These are the respective logit values for the input image being an apple, an orange and a mango. We can deploy a Softmax function to convert these logits into probabilities. The reason why we use softmax is that it is a continuously differentiable function. This makes it possible to calculate the derivative of the cost function for every weight in the neural network. 




Difference between the expected value and predicted value, ie 1 and 0.723= 0.277

Even though the probability for apple is not exactly 1, it is closer to 1 than all the other options are. 


 After subsequent, successive iterative training, the model might improve its output probability considerably and reduce the loss. This is how cross-entropy can reduce the cost function and make the model more accurate. The formula used to predict the cost function is:

(3)   \begin{equation*} L=-\sum_{i=1}^{n} y \log \left(p_{i}\right), \text { for } n \text { classes } \end{equation*}

Multi-class Classification Cost Functions

Just like the aforementioned example, multi-class classification is the scenario wherein there are multiple classes, but the input fits in only 1 class. Fruit cannot practically be a mango and an orange both, right?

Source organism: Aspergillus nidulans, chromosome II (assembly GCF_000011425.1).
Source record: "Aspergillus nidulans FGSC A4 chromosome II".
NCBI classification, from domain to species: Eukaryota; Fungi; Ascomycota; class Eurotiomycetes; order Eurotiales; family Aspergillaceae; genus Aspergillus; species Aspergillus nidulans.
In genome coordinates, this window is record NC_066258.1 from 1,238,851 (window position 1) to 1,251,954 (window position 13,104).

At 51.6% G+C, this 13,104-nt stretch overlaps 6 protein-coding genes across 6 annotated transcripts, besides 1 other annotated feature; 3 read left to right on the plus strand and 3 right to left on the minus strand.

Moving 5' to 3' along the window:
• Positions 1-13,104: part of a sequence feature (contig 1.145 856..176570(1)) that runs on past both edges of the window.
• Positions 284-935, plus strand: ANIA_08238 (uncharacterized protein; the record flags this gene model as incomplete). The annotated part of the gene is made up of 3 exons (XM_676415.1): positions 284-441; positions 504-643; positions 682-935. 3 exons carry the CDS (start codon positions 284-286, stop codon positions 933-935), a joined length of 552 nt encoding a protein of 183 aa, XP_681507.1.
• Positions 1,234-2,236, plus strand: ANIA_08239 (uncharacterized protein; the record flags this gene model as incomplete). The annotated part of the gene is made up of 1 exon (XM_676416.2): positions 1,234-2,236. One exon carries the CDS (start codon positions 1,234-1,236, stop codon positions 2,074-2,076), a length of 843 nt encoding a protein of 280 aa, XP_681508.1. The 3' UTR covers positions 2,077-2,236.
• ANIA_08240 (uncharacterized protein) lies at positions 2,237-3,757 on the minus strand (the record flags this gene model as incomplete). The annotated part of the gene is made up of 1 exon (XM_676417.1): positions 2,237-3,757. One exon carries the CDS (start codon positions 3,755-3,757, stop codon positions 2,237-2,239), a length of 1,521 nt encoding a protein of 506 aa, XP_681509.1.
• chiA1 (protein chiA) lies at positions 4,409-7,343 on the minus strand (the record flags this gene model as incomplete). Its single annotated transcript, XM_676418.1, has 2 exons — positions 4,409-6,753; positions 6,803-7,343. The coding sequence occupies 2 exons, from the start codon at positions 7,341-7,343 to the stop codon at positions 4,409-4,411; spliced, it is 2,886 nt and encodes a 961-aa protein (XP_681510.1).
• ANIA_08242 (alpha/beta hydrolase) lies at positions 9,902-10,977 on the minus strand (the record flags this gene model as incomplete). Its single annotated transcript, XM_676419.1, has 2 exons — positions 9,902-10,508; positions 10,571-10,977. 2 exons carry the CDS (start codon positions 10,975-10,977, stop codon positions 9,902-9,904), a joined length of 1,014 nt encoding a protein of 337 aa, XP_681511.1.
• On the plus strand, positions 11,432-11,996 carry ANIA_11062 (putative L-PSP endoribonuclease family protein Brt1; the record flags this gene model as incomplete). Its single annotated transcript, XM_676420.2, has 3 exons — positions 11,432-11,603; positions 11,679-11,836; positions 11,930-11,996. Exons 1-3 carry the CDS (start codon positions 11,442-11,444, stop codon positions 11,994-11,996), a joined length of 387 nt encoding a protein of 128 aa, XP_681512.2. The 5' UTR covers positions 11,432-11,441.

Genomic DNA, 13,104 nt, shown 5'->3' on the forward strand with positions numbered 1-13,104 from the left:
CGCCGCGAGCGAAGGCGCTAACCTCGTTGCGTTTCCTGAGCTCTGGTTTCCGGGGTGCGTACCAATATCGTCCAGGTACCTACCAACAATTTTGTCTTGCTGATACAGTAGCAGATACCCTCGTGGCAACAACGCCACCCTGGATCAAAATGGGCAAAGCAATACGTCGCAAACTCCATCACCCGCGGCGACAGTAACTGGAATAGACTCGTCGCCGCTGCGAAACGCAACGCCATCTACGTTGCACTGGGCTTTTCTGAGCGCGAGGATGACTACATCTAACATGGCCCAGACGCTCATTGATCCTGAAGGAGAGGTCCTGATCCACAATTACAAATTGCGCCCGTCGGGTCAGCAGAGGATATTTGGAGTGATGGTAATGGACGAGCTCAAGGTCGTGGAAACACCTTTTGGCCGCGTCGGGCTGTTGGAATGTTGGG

Let the model’s output highlight the probability distribution for ‘c’ classes for a fixed input ‘d‘.



(4)   \begin{equation*} p(d)=\left[\begin{array}{c} p 1 \\ p 2 \\ p c \end{array}\right] \end{equation*}

Also, let the actual probability distribution be 

(5)   \begin{equation*} \mathrm{y}(\mathrm{d})=\left[\begin{array}{l} \mathrm{y} 1 \\ \mathrm{y} 2 \\ \mathrm{y} 3 \end{array}\right] \end{equation*}

Thus, the cross-entropy cost function can be represented as : 

Note that y3=yc for all ‘c’ terms

 -(y1 log(p1) + y2 log(p2) + ……yc log(pc) )

Now, if we take the example of the probability distribution from the example on apples, oranges and mangoes and substitute the values in the formula, we get:

  • p(Apple)=[0.723, 0.240, 0.036]